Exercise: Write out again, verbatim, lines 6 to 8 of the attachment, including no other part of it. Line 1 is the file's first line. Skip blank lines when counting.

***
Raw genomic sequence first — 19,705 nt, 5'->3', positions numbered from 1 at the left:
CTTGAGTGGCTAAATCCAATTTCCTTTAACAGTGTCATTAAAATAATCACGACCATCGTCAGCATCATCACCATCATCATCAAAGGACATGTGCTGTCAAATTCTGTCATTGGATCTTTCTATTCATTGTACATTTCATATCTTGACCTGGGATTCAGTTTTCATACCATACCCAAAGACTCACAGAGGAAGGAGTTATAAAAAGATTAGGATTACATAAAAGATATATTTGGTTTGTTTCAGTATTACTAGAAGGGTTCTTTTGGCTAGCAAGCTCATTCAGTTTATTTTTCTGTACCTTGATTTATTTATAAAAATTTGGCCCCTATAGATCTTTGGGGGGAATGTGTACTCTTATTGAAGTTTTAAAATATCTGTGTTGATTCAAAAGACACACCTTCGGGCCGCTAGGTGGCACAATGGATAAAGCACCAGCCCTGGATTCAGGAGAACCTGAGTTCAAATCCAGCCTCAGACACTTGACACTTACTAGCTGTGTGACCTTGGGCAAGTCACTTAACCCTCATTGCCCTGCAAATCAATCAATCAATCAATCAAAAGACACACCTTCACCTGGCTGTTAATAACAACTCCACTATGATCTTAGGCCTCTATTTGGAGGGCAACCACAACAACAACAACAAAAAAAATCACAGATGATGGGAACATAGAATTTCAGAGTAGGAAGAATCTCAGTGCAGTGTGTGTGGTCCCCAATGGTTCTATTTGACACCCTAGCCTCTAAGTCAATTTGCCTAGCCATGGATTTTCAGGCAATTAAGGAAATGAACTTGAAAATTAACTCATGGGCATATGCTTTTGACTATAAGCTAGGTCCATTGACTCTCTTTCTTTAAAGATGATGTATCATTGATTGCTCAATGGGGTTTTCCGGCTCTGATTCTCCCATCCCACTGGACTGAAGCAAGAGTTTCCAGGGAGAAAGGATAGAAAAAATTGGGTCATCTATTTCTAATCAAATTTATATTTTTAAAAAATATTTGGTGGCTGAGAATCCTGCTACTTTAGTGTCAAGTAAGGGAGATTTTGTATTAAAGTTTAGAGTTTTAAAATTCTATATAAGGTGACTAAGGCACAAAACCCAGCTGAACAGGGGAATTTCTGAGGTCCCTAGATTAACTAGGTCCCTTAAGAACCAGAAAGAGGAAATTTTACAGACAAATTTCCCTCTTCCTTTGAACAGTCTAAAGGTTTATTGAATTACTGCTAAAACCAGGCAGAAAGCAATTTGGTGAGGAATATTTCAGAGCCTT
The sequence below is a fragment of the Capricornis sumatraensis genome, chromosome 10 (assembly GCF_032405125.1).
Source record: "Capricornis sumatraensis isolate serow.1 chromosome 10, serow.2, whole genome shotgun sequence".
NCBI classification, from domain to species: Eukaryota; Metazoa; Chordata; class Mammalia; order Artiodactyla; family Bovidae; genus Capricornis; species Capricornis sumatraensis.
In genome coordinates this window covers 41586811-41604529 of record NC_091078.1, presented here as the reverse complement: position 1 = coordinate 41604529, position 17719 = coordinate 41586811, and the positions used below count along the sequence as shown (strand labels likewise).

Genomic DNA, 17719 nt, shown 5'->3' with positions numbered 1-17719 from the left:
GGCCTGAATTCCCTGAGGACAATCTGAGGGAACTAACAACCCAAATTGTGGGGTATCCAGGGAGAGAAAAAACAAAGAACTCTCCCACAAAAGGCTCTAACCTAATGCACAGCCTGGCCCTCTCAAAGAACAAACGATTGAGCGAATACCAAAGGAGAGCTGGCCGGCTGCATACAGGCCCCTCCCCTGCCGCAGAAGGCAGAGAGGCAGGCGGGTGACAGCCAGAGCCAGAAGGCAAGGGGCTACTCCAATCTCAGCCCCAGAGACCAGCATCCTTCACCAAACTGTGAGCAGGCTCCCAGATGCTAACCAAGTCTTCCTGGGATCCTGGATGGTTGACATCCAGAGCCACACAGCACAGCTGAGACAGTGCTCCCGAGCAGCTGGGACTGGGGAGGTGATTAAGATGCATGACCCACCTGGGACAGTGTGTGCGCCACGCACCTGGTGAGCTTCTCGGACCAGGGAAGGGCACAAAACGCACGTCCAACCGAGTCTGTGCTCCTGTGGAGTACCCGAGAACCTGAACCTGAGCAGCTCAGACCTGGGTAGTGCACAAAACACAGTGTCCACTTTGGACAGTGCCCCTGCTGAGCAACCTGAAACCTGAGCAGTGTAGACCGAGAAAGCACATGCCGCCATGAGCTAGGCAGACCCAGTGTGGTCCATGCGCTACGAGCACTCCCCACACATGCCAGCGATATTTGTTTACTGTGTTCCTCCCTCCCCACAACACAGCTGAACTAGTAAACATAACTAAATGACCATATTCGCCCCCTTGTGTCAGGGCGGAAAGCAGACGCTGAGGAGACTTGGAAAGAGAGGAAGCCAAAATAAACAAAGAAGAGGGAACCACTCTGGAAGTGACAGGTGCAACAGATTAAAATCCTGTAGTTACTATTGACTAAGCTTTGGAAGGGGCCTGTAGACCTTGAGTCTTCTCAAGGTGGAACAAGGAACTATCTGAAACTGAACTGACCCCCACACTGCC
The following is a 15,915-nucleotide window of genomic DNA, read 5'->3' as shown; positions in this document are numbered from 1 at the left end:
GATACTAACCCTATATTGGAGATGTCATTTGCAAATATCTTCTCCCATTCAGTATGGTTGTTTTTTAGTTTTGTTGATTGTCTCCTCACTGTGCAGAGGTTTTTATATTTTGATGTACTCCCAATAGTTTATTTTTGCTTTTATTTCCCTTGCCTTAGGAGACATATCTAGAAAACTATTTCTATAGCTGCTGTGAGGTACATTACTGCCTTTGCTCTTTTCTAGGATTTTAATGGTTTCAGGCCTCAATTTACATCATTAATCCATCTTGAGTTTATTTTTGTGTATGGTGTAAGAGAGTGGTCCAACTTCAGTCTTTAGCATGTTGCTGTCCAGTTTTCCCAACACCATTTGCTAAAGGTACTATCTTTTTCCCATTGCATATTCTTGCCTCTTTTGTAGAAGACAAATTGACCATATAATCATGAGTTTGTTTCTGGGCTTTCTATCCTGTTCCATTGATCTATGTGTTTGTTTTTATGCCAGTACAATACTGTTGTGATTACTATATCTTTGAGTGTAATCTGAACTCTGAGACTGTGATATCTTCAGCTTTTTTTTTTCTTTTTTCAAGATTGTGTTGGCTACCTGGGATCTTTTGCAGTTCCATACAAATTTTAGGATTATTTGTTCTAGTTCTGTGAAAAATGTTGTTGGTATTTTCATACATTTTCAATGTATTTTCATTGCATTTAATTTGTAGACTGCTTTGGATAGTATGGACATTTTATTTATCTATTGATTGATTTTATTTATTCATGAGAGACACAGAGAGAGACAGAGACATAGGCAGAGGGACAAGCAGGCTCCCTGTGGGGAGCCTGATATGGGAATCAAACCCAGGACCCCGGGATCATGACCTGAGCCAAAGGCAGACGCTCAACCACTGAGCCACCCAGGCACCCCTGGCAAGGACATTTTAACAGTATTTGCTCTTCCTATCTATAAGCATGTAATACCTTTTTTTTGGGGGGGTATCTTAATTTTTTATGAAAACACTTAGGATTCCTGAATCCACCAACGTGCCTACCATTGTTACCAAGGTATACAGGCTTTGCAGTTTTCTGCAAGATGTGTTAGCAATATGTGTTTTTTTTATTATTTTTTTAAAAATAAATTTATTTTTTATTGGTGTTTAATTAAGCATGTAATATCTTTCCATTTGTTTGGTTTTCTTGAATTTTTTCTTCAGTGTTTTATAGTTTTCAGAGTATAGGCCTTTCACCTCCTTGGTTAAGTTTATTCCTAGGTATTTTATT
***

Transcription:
In genome coordinates this window covers 41586811-41604529 of record NC_091078.1, presented here as the reverse complement: position 1 = coordinate 41604529, position 17719 = coordinate 41586811, and the positions used below count along the sequence as shown (strand labels likewise).

Genomic DNA, 17719 nt, shown 5'->3' with positions numbered 1-17719 from the left:
GGCCTGAATTCCCTGAGGACAATCTGAGGGAACTAACAACCCAAATTGTGGGGTATCCAGGGAGAGAAAAAACAAAGAACTCTCCCACAAAAGGCTCTAACCTAATGCACAGCCTGGCCCTCTCAAAGAACAAACGATTGAGCGAATACCAAAGGAGAGCTGGCCGGCTGCATACAGGCCCCTCCCCTGCCGCAGAAGGCAGAGAGGCAGGCGGGTGACAGCCAGAGCCAGAAGGCAAGGGGCTACTCCAATCTCAGCCCCAGAGACCAGCATCCTTCACCAAACTGTGAGCAGGCTCCCAGATGCTAACCAAGTCTTCCTGGGATCCTGGATGGTTGACATCCAGAGCCACACAGCACAGCTGAGACAGTGCTCCCGAGCAGCTGGGACTGGGGAGGTGATTAAGATGCATGACCCACCTGGGACAGTGTGTGCGCCACGCACCTGGTGAGCTTCTCGGACCAGGGAAGGGCACAAAACGCACGTCCAACCGAGTCTGTGCTCCTGTGGAGTACCCGAGAACCTGAACCTGAGCAGCTCAGACCTGGGTAGTGCACAAAACACAGTGTCCACTTTGGACAGTGCCCCTGCTGAGCAACCTGAAACCTGAGCAGTGTAGACCGAGAAAGCACATGCCGCCATGAGCTAGGCAGACCCAGTGTGGTCCATGCGCTACGAGCACTCCCCACACATGCCAGCGATATTTGTTTACTGTGTTCCTCCCTCCCCACAACACAGCTGAACTAGTAAACATAACTAAATGACCATATTCGCCCCCTTGTGTCAGGGCGGAAAGCAGACGCTGAGGAGACTTGGAAAGAGAGGAAGCCAAAATAAACAAAGAAGAGGGAACCACTCTGGAAGTGACAGGTGCAACAGATTAAAATCCTGTAGTTACTATTGACTAAGCTTTGGAAGGGGCCTGTAGACCTTGAGTCTTCTCAAGGTGGAACAAGGAACTATCTGAAACTGAACTGACCCCCACACTGCC